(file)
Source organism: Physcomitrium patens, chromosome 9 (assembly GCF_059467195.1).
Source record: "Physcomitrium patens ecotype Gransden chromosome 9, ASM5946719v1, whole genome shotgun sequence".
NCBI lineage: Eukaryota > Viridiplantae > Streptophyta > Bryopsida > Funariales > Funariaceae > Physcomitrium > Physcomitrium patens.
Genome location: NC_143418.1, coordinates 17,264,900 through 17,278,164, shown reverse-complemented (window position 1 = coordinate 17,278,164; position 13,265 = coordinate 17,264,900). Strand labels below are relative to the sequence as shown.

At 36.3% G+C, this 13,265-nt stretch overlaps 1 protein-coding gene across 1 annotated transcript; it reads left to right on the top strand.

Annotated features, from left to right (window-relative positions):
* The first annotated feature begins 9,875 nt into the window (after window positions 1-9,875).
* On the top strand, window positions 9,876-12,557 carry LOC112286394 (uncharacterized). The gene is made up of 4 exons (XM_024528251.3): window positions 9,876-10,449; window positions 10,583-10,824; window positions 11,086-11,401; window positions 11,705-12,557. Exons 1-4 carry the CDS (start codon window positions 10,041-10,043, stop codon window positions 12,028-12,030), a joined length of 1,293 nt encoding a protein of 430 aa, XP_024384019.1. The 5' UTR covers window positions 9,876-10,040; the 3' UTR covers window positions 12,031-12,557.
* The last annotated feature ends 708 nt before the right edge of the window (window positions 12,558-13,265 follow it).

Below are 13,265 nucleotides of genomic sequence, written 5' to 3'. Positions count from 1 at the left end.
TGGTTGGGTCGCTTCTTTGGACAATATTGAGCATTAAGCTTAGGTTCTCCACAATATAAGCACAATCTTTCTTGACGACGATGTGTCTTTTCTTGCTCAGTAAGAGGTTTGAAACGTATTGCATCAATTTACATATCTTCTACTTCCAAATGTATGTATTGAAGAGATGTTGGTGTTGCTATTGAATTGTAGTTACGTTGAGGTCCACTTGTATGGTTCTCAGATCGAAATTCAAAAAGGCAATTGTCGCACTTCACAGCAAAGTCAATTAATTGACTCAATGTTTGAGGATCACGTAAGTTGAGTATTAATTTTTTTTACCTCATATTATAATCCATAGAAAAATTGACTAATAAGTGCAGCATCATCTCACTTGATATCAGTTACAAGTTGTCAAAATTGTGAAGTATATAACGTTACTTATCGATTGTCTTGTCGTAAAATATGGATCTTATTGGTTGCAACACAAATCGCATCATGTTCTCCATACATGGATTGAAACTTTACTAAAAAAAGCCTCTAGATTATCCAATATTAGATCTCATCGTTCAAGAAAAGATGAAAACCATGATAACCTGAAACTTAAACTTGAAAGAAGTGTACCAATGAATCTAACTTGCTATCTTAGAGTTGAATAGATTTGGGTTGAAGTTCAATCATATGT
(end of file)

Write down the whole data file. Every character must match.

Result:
Source organism: Physcomitrium patens, chromosome 9 (assembly GCF_059467195.1).
Source record: "Physcomitrium patens ecotype Gransden chromosome 9, ASM5946719v1, whole genome shotgun sequence".
NCBI lineage: Eukaryota > Viridiplantae > Streptophyta > Bryopsida > Funariales > Funariaceae > Physcomitrium > Physcomitrium patens.
Genome location: NC_143418.1, coordinates 17,264,900 through 17,278,164, shown reverse-complemented (window position 1 = coordinate 17,278,164; position 13,265 = coordinate 17,264,900). Strand labels below are relative to the sequence as shown.

At 36.3% G+C, this 13,265-nt stretch overlaps 1 protein-coding gene across 1 annotated transcript; it reads left to right on the top strand.

Annotated features, from left to right (window-relative positions):
* The first annotated feature begins 9,875 nt into the window (after window positions 1-9,875).
* On the top strand, window positions 9,876-12,557 carry LOC112286394 (uncharacterized). The gene is made up of 4 exons (XM_024528251.3): window positions 9,876-10,449; window positions 10,583-10,824; window positions 11,086-11,401; window positions 11,705-12,557. Exons 1-4 carry the CDS (start codon window positions 10,041-10,043, stop codon window positions 12,028-12,030), a joined length of 1,293 nt encoding a protein of 430 aa, XP_024384019.1. The 5' UTR covers window positions 9,876-10,040; the 3' UTR covers window positions 12,031-12,557.
* The last annotated feature ends 708 nt before the right edge of the window (window positions 12,558-13,265 follow it).

Below are 13,265 nucleotides of genomic sequence, written 5' to 3'. Positions count from 1 at the left end.
TGGTTGGGTCGCTTCTTTGGACAATATTGAGCATTAAGCTTAGGTTCTCCACAATATAAGCACAATCTTTCTTGACGACGATGTGTCTTTTCTTGCTCAGTAAGAGGTTTGAAACGTATTGCATCAATTTACATATCTTCTACTTCCAAATGTATGTATTGAAGAGATGTTGGTGTTGCTATTGAATTGTAGTTACGTTGAGGTCCACTTGTATGGTTCTCAGATCGAAATTCAAAAAGGCAATTGTCGCACTTCACAGCAAAGTCAATTAATTGACTCAATGTTTGAGGATCACGTAAGTTGAGTATTAATTTTTTTTACCTCATATTATAATCCATAGAAAAATTGACTAATAAGTGCAGCATCATCTCACTTGATATCAGTTACAAGTTGTCAAAATTGTGAAGTATATAACGTTACTTATCGATTGTCTTGTCGTAAAATATGGATCTTATTGGTTGCAACACAAATCGCATCATGTTCTCCATACATGGATTGAAACTTTACTAAAAAAAGCCTCTAGATTATCCAATATTAGATCTCATCGTTCAAGAAAAGATGAAAACCATGATAACCTGAAACTTAAACTTGAAAGAAGTGTACCAATGAATCTAACTTGCTATCTTAGAGTTGAATAGATTTGGGTTGAAGTTCAATCATATGT